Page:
National Category
Communication Systems
Research subject
Engineering Science with specialization in Microsystems Technology; Engineering Science with specialization in Electronics
Identifiers
urn:nbn:se:uu:diva-185627 (URN)10.1088/0960-1317/23/4/045020 (DOI)000316299900021 ()
Available from: 2012-11-27 Created: 2012-11-27 Last updated: 2017-12-07Bibliographically approved
Berglund, M., Persson, A., Kratz, H. & Thornell, G. (2013). Microfluidics integrable plasma source powered by a silicon through-substrate split-ring resonator. In: Solid-State Sensors, Actuators and Microsystems (TRANSDUCERS EUROSENSORS XXVII): . Paper presented at 2013 Transducers Eurosensors XXVII: The 17th International Conference on (pp. 2608-2611).
Open this publication in new window or tab >>Microfluidics integrable plasma source powered by a silicon through-substrate split-ring resonator
2013 (English)In: Solid-State Sensors, Actuators and Microsystems (TRANSDUCERS EUROSENSORS XXVII), 2013, p. 2608-2611Conference paper, Oral presentation only (Other academic)
Abstract [en]

A novel microplasma source, based on a microstrip split-ring resonator design with electrodes integrated in its silicon substrate, was designed, manufactured and evaluated. This device should offer straightforward integration with other MEMS components, and has a plasma discharge gap with a controlled volume and geometry, with potential for microfluidics. Two realized devices were resonant at around 2.9 GHz with quality factors of 26.6 and 18.7. Two different plasma ignition modes were observed, where the plasma at low pressures was not confined to the gap but rather appeared between the ends of the electrodes on the backside.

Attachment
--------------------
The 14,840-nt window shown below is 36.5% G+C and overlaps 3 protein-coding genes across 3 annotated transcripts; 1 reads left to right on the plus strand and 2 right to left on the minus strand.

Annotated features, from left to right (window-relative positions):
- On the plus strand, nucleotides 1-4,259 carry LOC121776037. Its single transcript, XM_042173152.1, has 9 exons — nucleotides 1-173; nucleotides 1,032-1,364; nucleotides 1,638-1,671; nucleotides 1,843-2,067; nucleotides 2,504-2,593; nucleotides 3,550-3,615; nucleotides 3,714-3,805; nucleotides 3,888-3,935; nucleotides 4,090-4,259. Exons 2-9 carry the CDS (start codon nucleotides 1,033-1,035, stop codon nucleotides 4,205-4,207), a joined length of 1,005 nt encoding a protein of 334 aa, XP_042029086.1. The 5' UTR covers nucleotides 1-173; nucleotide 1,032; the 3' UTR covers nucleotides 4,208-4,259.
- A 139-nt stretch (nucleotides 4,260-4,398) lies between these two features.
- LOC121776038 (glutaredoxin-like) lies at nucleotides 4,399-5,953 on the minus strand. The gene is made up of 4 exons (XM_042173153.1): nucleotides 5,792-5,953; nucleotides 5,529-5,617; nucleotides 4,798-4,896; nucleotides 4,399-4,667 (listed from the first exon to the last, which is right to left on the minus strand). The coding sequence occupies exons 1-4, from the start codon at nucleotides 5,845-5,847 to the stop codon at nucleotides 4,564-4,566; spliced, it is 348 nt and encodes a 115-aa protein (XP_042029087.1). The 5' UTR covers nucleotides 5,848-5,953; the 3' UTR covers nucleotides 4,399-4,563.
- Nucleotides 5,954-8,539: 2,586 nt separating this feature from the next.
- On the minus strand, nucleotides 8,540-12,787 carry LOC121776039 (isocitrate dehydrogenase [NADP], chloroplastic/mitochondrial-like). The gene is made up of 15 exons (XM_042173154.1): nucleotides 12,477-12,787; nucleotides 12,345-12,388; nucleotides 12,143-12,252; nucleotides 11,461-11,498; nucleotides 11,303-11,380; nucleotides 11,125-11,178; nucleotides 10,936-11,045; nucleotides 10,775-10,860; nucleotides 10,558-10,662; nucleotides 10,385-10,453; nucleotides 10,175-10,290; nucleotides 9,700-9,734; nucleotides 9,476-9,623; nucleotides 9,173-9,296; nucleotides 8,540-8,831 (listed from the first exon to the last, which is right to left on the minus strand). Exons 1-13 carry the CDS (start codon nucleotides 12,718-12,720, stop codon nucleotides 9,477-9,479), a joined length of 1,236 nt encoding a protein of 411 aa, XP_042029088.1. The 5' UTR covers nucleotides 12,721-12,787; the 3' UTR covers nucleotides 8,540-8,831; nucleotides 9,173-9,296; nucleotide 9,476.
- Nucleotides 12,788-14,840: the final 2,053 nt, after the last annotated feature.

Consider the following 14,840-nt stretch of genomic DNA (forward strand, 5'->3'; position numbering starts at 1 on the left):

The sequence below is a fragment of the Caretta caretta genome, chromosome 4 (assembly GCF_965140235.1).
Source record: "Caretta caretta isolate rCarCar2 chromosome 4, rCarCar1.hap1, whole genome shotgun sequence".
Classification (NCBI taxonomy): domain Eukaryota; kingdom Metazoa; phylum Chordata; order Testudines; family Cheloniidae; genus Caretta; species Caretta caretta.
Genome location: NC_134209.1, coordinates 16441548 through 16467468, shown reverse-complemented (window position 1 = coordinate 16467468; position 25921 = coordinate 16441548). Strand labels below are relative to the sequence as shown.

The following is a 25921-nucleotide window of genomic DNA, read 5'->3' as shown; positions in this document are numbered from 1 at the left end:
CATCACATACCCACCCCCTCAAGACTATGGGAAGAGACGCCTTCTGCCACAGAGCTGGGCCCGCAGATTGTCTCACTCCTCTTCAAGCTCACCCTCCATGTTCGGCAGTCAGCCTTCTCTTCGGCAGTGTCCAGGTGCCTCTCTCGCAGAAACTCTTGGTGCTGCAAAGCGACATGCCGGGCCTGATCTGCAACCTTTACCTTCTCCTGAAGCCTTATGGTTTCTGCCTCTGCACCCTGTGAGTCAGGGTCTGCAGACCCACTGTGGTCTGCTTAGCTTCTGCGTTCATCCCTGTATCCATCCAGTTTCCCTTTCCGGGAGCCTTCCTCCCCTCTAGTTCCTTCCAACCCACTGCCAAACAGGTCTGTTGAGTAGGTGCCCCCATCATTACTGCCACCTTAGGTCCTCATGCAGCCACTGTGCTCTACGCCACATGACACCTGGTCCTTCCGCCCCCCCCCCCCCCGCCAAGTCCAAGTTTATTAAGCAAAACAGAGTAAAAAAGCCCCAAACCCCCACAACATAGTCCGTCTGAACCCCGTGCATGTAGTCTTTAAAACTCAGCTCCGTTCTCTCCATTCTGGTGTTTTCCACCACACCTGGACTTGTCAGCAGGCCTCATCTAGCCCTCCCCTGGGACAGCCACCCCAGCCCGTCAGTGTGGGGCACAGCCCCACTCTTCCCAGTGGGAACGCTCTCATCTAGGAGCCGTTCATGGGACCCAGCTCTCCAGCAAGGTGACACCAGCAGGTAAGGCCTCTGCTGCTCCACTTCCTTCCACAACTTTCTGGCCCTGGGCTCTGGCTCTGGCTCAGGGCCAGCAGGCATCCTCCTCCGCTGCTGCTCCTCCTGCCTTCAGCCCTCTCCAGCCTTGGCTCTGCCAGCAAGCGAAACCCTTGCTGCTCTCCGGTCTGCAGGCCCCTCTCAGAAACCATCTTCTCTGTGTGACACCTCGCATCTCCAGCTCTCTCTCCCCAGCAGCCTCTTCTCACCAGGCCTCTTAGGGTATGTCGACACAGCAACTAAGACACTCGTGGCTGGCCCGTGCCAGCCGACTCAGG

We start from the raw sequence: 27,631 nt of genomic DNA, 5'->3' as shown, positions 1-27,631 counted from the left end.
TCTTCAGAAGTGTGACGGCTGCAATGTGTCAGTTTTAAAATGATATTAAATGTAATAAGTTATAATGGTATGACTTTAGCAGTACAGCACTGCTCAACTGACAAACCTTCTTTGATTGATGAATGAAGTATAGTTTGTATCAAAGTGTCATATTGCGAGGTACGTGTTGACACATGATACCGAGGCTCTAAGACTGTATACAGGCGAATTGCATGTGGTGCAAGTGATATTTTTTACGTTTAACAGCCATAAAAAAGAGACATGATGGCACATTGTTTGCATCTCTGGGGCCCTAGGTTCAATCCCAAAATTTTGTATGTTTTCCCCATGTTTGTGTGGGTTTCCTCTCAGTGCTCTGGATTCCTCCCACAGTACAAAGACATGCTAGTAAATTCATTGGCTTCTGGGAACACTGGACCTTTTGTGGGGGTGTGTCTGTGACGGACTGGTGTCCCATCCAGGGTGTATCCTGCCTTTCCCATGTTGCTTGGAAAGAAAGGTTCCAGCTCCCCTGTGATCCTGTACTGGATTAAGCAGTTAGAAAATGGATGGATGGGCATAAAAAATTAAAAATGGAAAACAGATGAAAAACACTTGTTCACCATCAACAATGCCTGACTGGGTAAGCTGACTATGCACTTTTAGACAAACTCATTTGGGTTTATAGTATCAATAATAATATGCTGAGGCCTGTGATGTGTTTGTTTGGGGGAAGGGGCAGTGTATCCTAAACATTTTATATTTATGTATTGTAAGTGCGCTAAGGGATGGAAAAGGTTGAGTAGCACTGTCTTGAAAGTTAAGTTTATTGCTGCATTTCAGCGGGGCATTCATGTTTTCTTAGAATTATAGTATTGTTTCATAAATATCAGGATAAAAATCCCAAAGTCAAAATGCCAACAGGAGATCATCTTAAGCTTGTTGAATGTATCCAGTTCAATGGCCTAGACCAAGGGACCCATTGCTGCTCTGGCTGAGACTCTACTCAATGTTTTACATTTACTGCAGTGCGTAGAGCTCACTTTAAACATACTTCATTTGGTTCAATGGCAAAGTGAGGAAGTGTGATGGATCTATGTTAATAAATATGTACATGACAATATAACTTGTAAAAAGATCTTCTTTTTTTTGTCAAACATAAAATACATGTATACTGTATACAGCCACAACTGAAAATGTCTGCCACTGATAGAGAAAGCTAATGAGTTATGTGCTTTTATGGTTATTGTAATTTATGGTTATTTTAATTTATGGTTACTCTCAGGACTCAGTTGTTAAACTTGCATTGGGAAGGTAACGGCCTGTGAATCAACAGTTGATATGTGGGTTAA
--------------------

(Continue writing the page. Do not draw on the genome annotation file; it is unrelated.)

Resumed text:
Keywords
elemental semiconductors, ignition, microfluidics, micromechanical resonators, microstrip resonators, plasma instability, plasma pressure, plasma sources;silicon, MEMS, Si, microfluidics integrable plasma source, plasma discharge gap, plasma ignition modes, quality factors, silicon through-substrate split-ring resonator, Electrodes, Microstrip, Nickel, Optical resonators, Plasma sources, Substrates, Micro-fluidics, Microplasma source, Ni plating, RF, Split-ring resonator